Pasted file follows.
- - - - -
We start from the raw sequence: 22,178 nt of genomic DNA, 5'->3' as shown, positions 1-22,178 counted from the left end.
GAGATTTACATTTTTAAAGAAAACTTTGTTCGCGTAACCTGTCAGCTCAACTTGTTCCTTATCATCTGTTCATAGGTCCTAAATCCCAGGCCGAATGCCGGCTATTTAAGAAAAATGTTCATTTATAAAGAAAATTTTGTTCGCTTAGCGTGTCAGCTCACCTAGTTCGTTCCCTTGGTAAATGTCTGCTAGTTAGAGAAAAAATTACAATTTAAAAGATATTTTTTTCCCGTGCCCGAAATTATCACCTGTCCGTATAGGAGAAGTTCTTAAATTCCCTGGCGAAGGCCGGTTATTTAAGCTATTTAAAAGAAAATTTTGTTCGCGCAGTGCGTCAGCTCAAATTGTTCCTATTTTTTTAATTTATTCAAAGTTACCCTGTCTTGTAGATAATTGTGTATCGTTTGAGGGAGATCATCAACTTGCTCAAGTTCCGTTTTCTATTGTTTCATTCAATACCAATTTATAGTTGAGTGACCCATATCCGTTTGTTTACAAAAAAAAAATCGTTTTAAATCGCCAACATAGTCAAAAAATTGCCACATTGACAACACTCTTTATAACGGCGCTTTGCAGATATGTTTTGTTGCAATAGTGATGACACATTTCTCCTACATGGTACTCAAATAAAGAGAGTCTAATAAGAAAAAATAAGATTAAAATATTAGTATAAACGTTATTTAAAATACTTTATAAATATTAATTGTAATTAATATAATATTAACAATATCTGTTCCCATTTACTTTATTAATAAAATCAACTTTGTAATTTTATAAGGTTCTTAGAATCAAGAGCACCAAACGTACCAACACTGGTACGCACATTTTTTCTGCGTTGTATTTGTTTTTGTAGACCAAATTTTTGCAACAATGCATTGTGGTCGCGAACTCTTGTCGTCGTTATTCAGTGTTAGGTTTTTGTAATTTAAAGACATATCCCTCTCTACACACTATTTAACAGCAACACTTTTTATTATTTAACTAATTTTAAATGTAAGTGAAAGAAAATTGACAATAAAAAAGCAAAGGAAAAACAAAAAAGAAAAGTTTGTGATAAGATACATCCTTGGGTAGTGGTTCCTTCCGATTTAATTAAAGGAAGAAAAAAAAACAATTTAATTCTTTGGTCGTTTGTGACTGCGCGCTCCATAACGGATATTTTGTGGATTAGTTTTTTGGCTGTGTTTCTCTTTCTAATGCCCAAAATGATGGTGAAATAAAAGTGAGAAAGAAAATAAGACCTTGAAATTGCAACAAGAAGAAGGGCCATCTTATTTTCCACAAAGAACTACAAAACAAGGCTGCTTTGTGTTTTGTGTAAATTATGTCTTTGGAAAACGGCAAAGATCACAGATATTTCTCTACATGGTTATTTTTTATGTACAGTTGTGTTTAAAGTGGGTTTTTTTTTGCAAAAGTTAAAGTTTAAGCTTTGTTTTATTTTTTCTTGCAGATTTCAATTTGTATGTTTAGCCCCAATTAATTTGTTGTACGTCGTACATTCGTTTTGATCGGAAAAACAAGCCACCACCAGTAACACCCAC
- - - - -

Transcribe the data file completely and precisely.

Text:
We start from the raw sequence: 22,178 nt of genomic DNA, 5'->3' as shown, positions 1-22,178 counted from the left end.
GAGATTTACATTTTTAAAGAAAACTTTGTTCGCGTAACCTGTCAGCTCAACTTGTTCCTTATCATCTGTTCATAGGTCCTAAATCCCAGGCCGAATGCCGGCTATTTAAGAAAAATGTTCATTTATAAAGAAAATTTTGTTCGCTTAGCGTGTCAGCTCACCTAGTTCGTTCCCTTGGTAAATGTCTGCTAGTTAGAGAAAAAATTACAATTTAAAAGATATTTTTTTCCCGTGCCCGAAATTATCACCTGTCCGTATAGGAGAAGTTCTTAAATTCCCTGGCGAAGGCCGGTTATTTAAGCTATTTAAAAGAAAATTTTGTTCGCGCAGTGCGTCAGCTCAAATTGTTCCTATTTTTTTAATTTATTCAAAGTTACCCTGTCTTGTAGATAATTGTGTATCGTTTGAGGGAGATCATCAACTTGCTCAAGTTCCGTTTTCTATTGTTTCATTCAATACCAATTTATAGTTGAGTGACCCATATCCGTTTGTTTACAAAAAAAAAATCGTTTTAAATCGCCAACATAGTCAAAAAATTGCCACATTGACAACACTCTTTATAACGGCGCTTTGCAGATATGTTTTGTTGCAATAGTGATGACACATTTCTCCTACATGGTACTCAAATAAAGAGAGTCTAATAAGAAAAAATAAGATTAAAATATTAGTATAAACGTTATTTAAAATACTTTATAAATATTAATTGTAATTAATATAATATTAACAATATCTGTTCCCATTTACTTTATTAATAAAATCAACTTTGTAATTTTATAAGGTTCTTAGAATCAAGAGCACCAAACGTACCAACACTGGTACGCACATTTTTTCTGCGTTGTATTTGTTTTTGTAGACCAAATTTTTGCAACAATGCATTGTGGTCGCGAACTCTTGTCGTCGTTATTCAGTGTTAGGTTTTTGTAATTTAAAGACATATCCCTCTCTACACACTATTTAACAGCAACACTTTTTATTATTTAACTAATTTTAAATGTAAGTGAAAGAAAATTGACAATAAAAAAGCAAAGGAAAAACAAAAAAGAAAAGTTTGTGATAAGATACATCCTTGGGTAGTGGTTCCTTCCGATTTAATTAAAGGAAGAAAAAAAAACAATTTAATTCTTTGGTCGTTTGTGACTGCGCGCTCCATAACGGATATTTTGTGGATTAGTTTTTTGGCTGTGTTTCTCTTTCTAATGCCCAAAATGATGGTGAAATAAAAGTGAGAAAGAAAATAAGACCTTGAAATTGCAACAAGAAGAAGGGCCATCTTATTTTCCACAAAGAACTACAAAACAAGGCTGCTTTGTGTTTTGTGTAAATTATGTCTTTGGAAAACGGCAAAGATCACAGATATTTCTCTACATGGTTATTTTTTATGTACAGTTGTGTTTAAAGTGGGTTTTTTTTTGCAAAAGTTAAAGTTTAAGCTTTGTTTTATTTTTTCTTGCAGATTTCAATTTGTATGTTTAGCCCCAATTAATTTGTTGTACGTCGTACATTCGTTTTGATCGGAAAAACAAGCCACCACCAGTAACACCCAC